Stoys faces fine and lessons over Polly Peck

In a ruling issued by the Joint Disciplinary Tribunal, agreements have also been extracted from the mid-tier firm to run a series of courses on dealing with leadership, group audits and secondary auditors, for all partners authorised to sign audit reports. Some managers will also take the courses.

The Tribunal found Stoys responsible for, among other shortcomings, failing to check the suitability of the company’s secondary auditors Erdal & Co, and accepting unsubstantiated explanations about sums held in the company’s subsidiary in the Turkish Republic of Northern Cyprus.

The courses BDO has agreed to are designed to remind partners of their role in the audit process, with particular focus on group audits and the risks surrounding the use of secondary auditors.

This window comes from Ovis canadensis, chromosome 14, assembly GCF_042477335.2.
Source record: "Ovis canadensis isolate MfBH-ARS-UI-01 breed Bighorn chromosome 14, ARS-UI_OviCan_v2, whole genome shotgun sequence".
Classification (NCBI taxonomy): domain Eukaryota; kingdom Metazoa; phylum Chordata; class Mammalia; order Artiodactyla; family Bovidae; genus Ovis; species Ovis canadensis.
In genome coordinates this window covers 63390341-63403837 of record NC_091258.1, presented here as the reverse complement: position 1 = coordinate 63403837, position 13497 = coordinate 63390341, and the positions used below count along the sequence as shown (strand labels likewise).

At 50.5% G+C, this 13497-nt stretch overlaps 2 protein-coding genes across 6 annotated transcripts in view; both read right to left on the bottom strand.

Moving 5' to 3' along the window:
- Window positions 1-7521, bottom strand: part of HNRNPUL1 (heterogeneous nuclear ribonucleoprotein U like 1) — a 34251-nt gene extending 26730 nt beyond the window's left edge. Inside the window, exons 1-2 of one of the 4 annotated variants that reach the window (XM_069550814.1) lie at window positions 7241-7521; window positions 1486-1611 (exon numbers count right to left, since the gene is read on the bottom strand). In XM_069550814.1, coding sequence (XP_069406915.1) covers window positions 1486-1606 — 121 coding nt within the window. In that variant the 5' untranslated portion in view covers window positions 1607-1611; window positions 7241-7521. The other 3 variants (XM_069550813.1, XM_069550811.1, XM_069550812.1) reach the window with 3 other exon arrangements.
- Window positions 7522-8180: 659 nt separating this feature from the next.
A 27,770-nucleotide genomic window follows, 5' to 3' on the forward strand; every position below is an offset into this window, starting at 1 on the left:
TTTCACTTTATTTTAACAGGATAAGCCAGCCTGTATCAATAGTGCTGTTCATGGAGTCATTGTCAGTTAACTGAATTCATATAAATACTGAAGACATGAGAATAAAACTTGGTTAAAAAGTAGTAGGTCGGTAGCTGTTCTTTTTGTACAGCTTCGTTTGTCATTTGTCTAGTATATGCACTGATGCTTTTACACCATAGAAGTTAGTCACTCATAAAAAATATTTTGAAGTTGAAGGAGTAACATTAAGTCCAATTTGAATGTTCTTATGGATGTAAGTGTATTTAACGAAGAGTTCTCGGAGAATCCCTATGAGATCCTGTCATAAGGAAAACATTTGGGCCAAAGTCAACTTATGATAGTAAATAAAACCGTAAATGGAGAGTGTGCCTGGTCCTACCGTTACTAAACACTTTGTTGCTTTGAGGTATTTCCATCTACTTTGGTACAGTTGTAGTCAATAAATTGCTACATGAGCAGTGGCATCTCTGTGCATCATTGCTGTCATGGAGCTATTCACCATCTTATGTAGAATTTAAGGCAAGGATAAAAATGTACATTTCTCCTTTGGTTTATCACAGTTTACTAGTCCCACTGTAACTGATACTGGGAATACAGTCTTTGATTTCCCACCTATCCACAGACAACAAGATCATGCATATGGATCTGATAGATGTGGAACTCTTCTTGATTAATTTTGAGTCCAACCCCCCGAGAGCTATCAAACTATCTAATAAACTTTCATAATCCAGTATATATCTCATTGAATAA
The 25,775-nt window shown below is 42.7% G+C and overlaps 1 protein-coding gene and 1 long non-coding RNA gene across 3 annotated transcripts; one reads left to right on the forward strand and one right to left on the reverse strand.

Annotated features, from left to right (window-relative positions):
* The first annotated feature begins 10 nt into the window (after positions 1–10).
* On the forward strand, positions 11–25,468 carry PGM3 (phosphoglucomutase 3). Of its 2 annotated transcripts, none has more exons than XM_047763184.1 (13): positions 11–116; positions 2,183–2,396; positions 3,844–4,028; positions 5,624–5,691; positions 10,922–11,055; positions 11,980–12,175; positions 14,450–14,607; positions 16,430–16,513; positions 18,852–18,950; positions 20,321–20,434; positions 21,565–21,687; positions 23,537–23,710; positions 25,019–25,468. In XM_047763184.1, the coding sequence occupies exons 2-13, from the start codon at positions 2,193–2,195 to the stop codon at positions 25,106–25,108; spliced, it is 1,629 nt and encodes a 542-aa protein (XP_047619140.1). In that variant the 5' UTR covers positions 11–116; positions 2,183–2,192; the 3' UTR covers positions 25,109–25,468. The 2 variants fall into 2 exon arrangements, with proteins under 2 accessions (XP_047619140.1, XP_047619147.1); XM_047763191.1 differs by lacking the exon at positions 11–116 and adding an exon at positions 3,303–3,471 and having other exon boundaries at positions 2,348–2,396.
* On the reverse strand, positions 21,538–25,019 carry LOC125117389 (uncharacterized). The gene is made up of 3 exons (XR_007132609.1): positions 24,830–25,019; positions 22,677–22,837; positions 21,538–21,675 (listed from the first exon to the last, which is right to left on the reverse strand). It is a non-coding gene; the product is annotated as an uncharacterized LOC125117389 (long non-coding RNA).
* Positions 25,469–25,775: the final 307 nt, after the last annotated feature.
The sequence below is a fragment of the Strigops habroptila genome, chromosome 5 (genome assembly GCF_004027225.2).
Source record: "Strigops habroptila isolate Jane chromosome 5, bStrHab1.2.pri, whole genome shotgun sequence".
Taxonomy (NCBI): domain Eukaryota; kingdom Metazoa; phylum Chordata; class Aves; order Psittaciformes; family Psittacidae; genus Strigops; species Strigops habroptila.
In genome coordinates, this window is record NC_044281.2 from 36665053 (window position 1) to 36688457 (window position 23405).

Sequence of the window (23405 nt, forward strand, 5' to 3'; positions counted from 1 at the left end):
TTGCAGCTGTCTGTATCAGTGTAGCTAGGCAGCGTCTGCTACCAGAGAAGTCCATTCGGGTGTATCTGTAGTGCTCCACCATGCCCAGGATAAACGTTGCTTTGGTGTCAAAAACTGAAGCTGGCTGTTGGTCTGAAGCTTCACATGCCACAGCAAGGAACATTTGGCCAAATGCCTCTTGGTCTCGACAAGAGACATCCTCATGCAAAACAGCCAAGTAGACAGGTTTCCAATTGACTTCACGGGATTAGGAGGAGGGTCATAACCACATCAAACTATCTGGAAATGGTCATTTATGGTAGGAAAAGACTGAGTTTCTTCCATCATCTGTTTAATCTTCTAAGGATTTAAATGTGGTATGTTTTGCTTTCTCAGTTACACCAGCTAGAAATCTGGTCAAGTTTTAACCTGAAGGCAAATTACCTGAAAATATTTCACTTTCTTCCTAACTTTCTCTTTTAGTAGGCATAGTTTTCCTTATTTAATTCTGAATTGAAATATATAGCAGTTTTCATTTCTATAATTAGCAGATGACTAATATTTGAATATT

Chris Swinson, senior partner at BDO, said: ‘We are very pleased the inquiry is over and we can draw a line under this. It’s taken a long time. Two of the partners involved are now dead.’We are a very different firm from that which dealt with Polly Peck in the 1980s.’

As for the courses that partners must now take, Swinson said: ‘It doesn’t hurt and we thought it was a constructive way of demonstrating that we want to be seen to have learnt a lesson.’

Polly Peck, a FTSE-100 company worth £1.7bn at its peak, collapsed in October 1990 with borrowings of £522m.

On administration Polly Peck run by Asil Nadir was found to have an almost complete lack of internal controls at its London office, allowing Nadir to transfer massive sums from the company’s London bank accounts without question.

Nadir still has criminal charges outstanding against him due to the company’s collapse. He fled to Northern Cyprus where he lives in exile.

Stoy Hayward, now BDO Stoy Hayward, also acted as reporting accountants in a Rights Issue for the company in 1989, when the Del Monte fruit business was acquired.

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